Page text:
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What is Spazzolato Leather?

Well, turns out it is more than just leather with a little “extra” attitude. Spazzolato Italian leather simply means “brushed”. (Whew, my handbag won’t be trying to out drama one of my spaz attacks after all!) Instead, the spunky name is simply referring to an alternative to patent leather that offers a full-grain leather with a high sheen (just not quite as glossy).

Traditionally, the majority of full-grain leathers, in which the skin's pores can be seen, are dull after the tanning process. Many heat burnishing steps (to close the pore structure), creams and waxes for color diversity and depth, as well as a lot of hand and mechanical polishing wheels, are used in the shoemaking process to produce the shine.

Does that sound like anyone else's evening skin care routine?

All jokes and coincidence aside, a full grain leather that has been properly colored to cover any inherent flaws in the hide and allowed to dry flat in order to maintain structure and a smooth, clean finish is referred to as "corrected" leather. Instead of letting the skin be hand-polished by the shoemaker, the skin is then sprayed with a varnish finish to provide the consistent sheen.

In addition to its attractive appearance, spazzolato gained enormous popularity in footwear, handbags, and small leather products for its durability. Leather that has been polished serves as a natural weatherproofing and is frequently naturally water resistant. Although patent leather is the most popular and has a semi-gloss finish, it is now frequently viewed outside of black-tie attire as being a bit flashy and old-fashioned. Most designers now choose a slightly more subdued variation of this pre-polished leather as a go-to material and as a preferred substitute for glossy patent.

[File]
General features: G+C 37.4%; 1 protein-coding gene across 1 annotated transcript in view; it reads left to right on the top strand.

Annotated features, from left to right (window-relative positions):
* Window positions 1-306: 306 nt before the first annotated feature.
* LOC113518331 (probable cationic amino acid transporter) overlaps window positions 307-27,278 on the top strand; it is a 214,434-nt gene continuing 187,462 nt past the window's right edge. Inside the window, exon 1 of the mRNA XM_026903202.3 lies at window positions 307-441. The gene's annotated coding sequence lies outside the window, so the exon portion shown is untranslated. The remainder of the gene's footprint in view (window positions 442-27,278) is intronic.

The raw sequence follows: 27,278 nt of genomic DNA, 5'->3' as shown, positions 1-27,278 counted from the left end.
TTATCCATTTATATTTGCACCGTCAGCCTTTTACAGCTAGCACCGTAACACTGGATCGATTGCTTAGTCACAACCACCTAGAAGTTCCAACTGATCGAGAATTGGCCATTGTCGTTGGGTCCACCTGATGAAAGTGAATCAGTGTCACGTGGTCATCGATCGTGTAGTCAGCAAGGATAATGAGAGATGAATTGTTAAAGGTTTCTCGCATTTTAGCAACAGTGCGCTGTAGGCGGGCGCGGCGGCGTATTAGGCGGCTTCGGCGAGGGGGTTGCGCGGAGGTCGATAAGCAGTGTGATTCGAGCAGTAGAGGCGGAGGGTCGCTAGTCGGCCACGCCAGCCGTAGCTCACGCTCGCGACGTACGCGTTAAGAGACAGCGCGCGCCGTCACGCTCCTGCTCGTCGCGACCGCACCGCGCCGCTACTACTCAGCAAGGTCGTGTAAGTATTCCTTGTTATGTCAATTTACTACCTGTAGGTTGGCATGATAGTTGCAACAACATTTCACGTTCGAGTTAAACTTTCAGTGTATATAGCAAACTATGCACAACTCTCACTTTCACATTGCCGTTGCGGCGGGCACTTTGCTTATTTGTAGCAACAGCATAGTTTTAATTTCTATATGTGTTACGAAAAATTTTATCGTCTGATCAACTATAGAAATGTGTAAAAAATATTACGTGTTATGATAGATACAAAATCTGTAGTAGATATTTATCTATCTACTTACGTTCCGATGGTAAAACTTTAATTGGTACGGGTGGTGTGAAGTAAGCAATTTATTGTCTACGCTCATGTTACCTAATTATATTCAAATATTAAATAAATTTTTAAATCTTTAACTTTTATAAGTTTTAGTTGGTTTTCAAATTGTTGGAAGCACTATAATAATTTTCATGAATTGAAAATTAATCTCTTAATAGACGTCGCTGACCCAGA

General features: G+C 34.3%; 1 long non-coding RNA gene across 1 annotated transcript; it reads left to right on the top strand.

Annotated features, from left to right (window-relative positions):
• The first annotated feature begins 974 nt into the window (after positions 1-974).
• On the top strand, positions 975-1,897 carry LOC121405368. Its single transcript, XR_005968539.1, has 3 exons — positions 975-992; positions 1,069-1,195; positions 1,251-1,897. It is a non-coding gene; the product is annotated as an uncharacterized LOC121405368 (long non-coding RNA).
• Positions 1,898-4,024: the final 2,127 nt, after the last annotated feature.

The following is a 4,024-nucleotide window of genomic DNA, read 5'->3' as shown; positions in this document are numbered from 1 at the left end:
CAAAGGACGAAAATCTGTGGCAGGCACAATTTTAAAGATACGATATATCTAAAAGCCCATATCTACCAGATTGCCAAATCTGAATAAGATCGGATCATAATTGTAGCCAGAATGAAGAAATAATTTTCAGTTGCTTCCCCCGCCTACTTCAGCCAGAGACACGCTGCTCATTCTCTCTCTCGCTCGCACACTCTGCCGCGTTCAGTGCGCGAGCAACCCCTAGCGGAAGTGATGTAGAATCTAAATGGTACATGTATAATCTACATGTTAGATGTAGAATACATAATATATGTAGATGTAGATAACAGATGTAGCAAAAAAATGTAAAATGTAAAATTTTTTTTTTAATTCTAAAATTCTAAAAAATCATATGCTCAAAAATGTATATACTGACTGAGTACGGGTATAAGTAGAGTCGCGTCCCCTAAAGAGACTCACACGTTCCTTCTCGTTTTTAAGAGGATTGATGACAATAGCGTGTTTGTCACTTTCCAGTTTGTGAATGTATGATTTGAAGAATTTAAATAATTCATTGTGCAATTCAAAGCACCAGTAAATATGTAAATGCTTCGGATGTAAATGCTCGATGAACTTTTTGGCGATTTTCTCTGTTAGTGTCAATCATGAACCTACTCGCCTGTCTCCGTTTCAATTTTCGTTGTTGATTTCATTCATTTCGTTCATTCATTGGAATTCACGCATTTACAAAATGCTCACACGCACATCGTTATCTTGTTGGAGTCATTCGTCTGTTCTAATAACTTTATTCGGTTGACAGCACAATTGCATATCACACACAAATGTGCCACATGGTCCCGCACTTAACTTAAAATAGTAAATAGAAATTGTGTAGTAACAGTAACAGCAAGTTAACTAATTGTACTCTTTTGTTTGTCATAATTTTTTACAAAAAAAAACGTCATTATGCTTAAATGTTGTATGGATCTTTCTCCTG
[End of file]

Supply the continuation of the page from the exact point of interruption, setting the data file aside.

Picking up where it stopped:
Since the rectified nature of the color does not particularly lend itself to more natural browns and tans, most designer labels only sell versions of spazzolato in black. The style gained traction in the 1990s European clean-lined minimalism movement, when brands like Gucci, Prada, and Helmut Lang all introduced variations on Spazzolato shoes and bags. Most people connect this style of "corrected" leather with high gloss patent leather, although the semi-gloss finish was a more stylish, subdued version of that leather.

In addition to its attractive appearance, spazzolato gained enormous popularity in footwear, handbags, and small leather products for its durability. Leather that has been polished serves as a natural weatherproofing and is frequently naturally water resistant. It only takes the occasional polish with a towel or little leather conditioner to keep the semi-gloss luster.


Considering this seems to be the leather of choice for our 1990s loving "X" generation—it's no wonder that it has gotten our attention as one of our favorite things.

 

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